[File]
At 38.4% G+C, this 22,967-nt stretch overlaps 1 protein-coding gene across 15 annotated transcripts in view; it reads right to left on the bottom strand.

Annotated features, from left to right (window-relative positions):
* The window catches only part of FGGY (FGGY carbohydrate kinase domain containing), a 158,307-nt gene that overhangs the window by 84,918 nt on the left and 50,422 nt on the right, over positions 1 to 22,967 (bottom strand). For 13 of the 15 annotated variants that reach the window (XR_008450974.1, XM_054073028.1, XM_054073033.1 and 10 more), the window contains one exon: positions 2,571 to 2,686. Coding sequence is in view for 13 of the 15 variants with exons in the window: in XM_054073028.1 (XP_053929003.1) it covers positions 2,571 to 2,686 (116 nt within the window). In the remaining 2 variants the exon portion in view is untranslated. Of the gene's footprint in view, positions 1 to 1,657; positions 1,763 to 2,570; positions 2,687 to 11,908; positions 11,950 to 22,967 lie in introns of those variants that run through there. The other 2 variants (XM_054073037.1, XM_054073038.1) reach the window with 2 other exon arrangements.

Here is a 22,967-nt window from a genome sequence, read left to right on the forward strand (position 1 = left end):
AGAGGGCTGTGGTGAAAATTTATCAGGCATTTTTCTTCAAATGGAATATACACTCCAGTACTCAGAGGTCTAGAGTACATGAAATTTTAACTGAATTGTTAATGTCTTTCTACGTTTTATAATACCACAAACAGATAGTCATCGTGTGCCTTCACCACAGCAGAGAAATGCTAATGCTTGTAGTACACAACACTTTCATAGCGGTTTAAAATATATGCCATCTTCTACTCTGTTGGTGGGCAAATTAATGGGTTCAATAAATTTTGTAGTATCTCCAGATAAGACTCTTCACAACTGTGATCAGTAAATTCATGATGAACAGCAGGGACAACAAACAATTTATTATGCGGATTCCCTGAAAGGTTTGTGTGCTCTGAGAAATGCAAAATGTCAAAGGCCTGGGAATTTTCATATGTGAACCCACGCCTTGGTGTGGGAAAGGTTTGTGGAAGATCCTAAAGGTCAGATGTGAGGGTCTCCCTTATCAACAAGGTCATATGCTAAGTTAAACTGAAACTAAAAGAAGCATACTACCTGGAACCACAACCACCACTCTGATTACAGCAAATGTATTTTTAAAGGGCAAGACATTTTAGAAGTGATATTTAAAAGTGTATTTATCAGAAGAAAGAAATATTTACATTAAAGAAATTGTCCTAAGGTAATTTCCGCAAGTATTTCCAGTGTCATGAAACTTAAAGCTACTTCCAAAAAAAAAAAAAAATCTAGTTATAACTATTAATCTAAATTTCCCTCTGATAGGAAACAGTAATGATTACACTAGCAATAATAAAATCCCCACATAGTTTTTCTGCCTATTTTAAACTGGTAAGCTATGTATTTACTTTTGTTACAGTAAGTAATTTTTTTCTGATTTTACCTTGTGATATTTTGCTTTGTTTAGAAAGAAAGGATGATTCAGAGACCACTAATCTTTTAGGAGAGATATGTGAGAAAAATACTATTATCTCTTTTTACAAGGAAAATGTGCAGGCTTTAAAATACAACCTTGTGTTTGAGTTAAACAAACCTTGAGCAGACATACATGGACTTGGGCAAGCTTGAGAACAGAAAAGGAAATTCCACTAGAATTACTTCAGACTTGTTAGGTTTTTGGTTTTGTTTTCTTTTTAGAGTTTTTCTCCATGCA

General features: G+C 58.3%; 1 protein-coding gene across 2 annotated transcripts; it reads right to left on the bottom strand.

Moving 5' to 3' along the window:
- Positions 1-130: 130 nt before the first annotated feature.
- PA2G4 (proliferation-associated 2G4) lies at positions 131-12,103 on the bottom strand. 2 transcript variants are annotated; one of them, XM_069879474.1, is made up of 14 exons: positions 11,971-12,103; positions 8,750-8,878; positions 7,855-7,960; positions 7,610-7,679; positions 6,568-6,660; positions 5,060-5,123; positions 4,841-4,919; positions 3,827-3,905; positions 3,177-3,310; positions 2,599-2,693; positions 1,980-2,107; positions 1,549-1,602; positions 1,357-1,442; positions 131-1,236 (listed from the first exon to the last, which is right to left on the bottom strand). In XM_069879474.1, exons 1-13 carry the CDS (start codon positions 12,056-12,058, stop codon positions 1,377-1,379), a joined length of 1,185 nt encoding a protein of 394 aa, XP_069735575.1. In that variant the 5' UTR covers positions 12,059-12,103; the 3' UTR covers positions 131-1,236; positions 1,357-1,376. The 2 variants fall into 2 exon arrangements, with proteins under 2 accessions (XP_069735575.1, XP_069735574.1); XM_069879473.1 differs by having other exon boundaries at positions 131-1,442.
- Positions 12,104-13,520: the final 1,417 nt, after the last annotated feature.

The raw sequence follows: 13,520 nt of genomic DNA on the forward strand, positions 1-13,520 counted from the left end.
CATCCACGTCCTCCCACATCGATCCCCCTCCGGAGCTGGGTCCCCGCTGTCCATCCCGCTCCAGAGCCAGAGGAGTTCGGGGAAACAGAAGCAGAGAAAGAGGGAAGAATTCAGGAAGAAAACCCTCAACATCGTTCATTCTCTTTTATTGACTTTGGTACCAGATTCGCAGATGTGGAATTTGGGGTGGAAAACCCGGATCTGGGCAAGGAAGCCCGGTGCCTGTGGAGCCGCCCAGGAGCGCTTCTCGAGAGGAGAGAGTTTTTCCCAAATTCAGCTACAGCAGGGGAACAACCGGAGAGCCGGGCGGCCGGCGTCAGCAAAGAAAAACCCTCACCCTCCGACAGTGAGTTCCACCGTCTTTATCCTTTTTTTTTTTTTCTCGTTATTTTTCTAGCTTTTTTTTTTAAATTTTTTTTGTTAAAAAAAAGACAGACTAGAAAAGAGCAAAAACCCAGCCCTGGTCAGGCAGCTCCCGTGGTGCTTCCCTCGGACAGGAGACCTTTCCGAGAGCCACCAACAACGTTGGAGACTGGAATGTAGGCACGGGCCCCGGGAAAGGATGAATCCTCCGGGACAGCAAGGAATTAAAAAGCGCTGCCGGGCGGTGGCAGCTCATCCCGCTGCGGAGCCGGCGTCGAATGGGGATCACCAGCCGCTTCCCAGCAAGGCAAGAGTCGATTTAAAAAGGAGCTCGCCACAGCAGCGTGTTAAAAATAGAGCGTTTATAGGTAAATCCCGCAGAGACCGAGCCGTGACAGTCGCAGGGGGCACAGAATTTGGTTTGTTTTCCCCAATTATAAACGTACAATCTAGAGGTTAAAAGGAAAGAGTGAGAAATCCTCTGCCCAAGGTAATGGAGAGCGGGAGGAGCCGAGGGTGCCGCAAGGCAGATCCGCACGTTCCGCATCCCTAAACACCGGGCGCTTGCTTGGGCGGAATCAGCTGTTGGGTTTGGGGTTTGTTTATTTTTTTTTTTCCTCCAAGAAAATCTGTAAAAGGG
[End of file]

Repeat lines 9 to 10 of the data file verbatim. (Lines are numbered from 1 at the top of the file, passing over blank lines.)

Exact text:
- PA2G4 (proliferation-associated 2G4) lies at positions 131-12,103 on the bottom strand. 2 transcript variants are annotated; one of them, XM_069879474.1, is made up of 14 exons: positions 11,971-12,103; positions 8,750-8,878; positions 7,855-7,960; positions 7,610-7,679; positions 6,568-6,660; positions 5,060-5,123; positions 4,841-4,919; positions 3,827-3,905; positions 3,177-3,310; positions 2,599-2,693; positions 1,980-2,107; positions 1,549-1,602; positions 1,357-1,442; positions 131-1,236 (listed from the first exon to the last, which is right to left on the bottom strand). In XM_069879474.1, exons 1-13 carry the CDS (start codon positions 12,056-12,058, stop codon positions 1,377-1,379), a joined length of 1,185 nt encoding a protein of 394 aa, XP_069735575.1. In that variant the 5' UTR covers positions 12,059-12,103; the 3' UTR covers positions 131-1,236; positions 1,357-1,376. The 2 variants fall into 2 exon arrangements, with proteins under 2 accessions (XP_069735575.1, XP_069735574.1); XM_069879473.1 differs by having other exon boundaries at positions 131-1,442.
- Positions 12,104-13,520: the final 1,417 nt, after the last annotated feature.